Senate to vote on bill to prevent insider trading on Capitol Hill

Ahead of a Senate test vote Monday on a measure to prevent insider trading among members of Congress, co-sponsors are hopeful the bill will "set a legislative speed record" to become public law.

The Stop Trading On Congressional Knowledge (STOCK) Act, the response to reports that party leaders and committee chairmen may have benefited by investment transactions made while legislation was pending, was introduced on Nov. 15, passed committee on Dec. 14 and will be voted on Monday.

In a statement Thursday, Sen. Scott Brown, R-Mass., a co-sponsor of the bill, with Sen. Kirsten Gillibrand, D-N.Y., credited President Obama for pushing for the bill to get off Senate Majority Leader Harry Reid's desk. Brown said he approached Obama as he was walking out of the House chamber following the State of the Union address and explaining that the bill was ready for Reid to pull the plug

Obama can be heard on cameras that picked up the action, saying, "I'm gonna tell him to get it done."

"I thank President Obama for supporting my legislation and Leader Reid for granting my request for a vote," Brown said. "I hope the Senate passes the STOCK Act and sends a unified message to the American people that Congress is not above the law and will be held accountable."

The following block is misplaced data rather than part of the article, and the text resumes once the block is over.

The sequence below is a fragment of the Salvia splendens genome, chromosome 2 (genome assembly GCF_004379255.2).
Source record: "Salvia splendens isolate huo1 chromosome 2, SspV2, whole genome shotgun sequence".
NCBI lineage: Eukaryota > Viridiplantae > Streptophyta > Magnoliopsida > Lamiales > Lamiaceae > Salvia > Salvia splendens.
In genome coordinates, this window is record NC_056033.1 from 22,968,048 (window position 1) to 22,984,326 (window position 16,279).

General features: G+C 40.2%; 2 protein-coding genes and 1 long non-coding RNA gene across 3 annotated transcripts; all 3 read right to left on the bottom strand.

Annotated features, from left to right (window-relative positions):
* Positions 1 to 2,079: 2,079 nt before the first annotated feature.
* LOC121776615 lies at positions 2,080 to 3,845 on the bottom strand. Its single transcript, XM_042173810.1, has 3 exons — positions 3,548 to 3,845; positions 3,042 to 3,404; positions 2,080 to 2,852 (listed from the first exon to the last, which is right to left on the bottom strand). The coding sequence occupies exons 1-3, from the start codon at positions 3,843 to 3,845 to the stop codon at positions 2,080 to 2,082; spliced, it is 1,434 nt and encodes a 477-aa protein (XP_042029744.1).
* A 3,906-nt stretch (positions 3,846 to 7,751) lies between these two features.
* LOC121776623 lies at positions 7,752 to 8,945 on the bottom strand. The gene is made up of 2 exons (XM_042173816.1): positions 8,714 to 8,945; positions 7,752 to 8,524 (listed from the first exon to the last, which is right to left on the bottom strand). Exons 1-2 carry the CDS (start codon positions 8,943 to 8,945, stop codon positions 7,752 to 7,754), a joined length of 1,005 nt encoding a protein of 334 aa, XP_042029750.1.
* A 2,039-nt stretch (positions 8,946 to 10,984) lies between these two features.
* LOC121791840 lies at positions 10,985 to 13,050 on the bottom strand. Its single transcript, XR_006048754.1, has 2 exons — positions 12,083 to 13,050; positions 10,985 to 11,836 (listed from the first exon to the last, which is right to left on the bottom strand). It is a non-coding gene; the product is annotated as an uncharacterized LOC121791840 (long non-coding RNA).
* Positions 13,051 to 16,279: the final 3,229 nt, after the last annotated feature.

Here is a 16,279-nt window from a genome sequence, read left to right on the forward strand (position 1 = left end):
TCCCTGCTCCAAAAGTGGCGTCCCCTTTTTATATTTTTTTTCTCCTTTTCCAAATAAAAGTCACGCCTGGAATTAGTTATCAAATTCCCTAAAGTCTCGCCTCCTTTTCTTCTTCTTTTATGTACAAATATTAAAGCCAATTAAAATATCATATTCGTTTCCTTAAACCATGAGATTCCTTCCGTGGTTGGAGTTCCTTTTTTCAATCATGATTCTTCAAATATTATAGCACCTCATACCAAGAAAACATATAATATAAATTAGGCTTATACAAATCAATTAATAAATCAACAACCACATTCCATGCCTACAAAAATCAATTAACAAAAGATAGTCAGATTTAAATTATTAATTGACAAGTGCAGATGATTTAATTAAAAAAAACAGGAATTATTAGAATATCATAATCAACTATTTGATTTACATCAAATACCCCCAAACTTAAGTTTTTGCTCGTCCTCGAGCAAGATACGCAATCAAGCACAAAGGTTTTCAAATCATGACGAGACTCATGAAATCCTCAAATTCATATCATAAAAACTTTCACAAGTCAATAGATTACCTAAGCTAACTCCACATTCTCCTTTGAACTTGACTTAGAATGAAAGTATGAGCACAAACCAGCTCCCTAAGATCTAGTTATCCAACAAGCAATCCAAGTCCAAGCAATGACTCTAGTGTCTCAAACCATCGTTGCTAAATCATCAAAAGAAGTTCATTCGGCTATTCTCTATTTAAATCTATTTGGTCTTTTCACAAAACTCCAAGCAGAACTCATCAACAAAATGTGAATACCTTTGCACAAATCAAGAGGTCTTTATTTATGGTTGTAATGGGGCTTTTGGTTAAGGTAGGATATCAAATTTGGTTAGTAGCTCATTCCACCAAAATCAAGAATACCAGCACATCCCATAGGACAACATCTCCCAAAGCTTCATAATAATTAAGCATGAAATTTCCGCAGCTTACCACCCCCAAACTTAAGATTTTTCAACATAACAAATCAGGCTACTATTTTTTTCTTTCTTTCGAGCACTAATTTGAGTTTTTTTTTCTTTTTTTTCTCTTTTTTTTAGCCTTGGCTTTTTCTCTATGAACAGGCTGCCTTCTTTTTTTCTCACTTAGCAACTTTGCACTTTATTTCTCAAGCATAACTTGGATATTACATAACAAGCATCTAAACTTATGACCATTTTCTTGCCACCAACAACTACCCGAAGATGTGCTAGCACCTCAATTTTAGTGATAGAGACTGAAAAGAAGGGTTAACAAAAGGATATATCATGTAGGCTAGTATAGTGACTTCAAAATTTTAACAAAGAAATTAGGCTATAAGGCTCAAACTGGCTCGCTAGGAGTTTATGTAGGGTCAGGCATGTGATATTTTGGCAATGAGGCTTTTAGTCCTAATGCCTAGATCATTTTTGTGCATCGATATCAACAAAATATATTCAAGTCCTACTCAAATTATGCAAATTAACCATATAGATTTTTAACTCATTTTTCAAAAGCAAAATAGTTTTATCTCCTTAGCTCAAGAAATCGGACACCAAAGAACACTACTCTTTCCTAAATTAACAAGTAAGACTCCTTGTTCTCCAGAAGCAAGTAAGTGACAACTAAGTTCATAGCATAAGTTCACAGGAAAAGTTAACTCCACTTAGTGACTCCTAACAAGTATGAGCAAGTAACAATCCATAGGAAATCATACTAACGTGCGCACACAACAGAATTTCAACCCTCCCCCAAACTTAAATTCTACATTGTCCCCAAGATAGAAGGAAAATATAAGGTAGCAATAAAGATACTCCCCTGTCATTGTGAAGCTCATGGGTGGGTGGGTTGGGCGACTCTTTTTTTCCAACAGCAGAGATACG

The Senate version of the bill would make any member of Congress who violates the ban on insider trading liable to investigation and prosecution by regulatory agencies and the Justice Department. It also calls for new rules to be devised by House and Senate ethics panels to come up with additional penalties.

The House must still pass similar legislation, but Obama said during his State of the Union Address last week that he would sign the legislation if it makes it to his desk.

"Send me a bill that bans insider trading by members of Congress; I will sign it tomorrow," the president said to applause. "Let's limit any elected official from owning stocks in industries they impact."

Speaking on the Senate floor Thursday, Gillibrand said the objective was to have "a strong bill with teeth."

The STOCK Act will ensure "that members of Congress cannot tip off others with non-public information gained through their duties," she said.